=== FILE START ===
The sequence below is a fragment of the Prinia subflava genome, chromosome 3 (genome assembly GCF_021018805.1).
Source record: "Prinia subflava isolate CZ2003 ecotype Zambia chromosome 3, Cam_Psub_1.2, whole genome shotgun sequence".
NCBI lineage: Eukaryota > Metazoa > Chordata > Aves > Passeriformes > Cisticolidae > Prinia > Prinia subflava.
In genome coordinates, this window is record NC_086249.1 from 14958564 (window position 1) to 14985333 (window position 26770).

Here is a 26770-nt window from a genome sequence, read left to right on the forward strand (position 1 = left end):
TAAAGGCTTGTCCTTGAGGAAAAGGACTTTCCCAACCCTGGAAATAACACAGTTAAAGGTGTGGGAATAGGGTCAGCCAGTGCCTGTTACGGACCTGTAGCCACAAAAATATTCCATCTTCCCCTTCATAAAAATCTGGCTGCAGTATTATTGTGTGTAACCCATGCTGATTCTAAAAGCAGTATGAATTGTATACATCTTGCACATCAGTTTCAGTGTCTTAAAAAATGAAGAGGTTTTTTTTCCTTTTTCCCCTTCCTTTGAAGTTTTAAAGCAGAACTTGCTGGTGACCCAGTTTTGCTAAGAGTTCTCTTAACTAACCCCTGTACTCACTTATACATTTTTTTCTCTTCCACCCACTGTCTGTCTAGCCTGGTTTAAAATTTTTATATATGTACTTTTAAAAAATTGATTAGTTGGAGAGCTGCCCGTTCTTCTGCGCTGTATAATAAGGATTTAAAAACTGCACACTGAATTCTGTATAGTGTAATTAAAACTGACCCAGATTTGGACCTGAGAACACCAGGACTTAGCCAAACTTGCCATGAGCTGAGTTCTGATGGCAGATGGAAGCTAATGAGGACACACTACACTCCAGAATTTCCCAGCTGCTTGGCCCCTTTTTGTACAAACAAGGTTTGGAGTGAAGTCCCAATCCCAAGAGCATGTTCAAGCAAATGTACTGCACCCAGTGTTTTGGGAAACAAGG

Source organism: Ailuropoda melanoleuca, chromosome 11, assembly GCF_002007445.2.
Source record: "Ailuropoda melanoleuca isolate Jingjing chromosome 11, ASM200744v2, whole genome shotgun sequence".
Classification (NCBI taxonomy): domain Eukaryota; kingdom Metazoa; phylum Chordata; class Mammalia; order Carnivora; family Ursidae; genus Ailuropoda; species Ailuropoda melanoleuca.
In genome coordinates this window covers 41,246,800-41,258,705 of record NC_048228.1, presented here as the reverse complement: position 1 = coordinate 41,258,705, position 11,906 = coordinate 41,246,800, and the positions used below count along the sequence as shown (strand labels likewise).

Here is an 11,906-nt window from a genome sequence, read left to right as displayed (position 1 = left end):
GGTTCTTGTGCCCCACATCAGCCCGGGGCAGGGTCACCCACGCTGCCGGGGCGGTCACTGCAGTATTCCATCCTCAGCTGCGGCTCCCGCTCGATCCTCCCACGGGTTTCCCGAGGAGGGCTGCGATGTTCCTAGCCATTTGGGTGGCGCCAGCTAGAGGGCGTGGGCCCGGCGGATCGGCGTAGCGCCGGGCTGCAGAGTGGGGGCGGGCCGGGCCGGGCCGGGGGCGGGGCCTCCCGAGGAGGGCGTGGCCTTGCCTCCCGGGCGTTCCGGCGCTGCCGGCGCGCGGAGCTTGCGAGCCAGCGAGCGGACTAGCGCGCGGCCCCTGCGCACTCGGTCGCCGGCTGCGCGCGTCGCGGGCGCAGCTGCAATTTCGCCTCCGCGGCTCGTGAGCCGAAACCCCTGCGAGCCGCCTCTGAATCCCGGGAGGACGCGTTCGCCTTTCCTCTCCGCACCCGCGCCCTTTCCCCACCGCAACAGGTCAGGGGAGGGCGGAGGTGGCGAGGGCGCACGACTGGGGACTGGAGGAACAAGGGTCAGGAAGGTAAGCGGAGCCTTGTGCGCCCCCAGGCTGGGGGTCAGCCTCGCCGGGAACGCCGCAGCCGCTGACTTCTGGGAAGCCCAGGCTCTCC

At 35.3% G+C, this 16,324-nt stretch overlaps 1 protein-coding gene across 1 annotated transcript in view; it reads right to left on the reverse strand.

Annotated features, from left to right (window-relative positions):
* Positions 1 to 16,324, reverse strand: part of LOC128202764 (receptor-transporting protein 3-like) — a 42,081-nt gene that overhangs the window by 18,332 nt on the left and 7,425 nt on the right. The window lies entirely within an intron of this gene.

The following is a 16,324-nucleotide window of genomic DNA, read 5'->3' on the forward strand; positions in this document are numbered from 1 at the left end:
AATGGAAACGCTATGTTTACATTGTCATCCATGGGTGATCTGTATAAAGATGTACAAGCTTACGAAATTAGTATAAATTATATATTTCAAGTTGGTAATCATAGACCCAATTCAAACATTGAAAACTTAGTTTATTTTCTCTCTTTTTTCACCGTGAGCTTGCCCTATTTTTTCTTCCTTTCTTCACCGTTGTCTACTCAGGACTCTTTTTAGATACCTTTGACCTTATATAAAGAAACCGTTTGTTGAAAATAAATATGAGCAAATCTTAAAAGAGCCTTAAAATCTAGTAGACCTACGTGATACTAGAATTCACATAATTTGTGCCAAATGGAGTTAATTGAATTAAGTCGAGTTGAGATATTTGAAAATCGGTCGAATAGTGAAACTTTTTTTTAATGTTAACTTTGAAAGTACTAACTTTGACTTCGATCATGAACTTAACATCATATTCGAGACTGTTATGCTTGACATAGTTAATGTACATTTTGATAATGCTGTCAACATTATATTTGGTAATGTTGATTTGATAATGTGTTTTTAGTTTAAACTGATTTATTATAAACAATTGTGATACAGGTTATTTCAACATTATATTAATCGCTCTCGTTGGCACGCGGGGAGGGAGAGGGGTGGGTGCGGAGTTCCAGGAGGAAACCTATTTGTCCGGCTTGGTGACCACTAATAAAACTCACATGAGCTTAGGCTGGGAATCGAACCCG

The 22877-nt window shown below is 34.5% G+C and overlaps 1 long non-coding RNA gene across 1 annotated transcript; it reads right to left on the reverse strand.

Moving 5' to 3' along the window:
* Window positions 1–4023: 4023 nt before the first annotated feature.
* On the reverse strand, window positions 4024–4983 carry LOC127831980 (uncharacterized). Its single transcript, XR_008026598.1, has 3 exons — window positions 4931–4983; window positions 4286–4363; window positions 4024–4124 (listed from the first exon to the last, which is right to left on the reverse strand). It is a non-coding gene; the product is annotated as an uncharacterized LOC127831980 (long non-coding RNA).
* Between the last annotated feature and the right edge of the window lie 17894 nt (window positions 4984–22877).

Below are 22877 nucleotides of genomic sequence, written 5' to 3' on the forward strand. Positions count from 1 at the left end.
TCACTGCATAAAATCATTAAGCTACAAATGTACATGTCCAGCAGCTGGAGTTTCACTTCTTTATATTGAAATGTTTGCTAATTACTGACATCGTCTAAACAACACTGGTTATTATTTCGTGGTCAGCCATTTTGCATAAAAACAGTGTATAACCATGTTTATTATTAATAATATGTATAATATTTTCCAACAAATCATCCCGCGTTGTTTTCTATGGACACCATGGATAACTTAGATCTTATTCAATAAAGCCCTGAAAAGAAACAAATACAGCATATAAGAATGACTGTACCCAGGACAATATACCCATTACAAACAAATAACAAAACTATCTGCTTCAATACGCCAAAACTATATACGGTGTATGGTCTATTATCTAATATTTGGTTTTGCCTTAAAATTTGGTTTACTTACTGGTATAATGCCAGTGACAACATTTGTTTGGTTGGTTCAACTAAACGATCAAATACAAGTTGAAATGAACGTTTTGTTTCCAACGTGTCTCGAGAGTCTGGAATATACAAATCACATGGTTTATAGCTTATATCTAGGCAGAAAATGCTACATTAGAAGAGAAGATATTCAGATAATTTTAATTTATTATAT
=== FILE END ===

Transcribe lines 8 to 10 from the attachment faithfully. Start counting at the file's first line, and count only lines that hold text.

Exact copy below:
Source record: "Ailuropoda melanoleuca isolate Jingjing chromosome 11, ASM200744v2, whole genome shotgun sequence".
Classification (NCBI taxonomy): domain Eukaryota; kingdom Metazoa; phylum Chordata; class Mammalia; order Carnivora; family Ursidae; genus Ailuropoda; species Ailuropoda melanoleuca.
In genome coordinates this window covers 41,246,800-41,258,705 of record NC_048228.1, presented here as the reverse complement: position 1 = coordinate 41,258,705, position 11,906 = coordinate 41,246,800, and the positions used below count along the sequence as shown (strand labels likewise).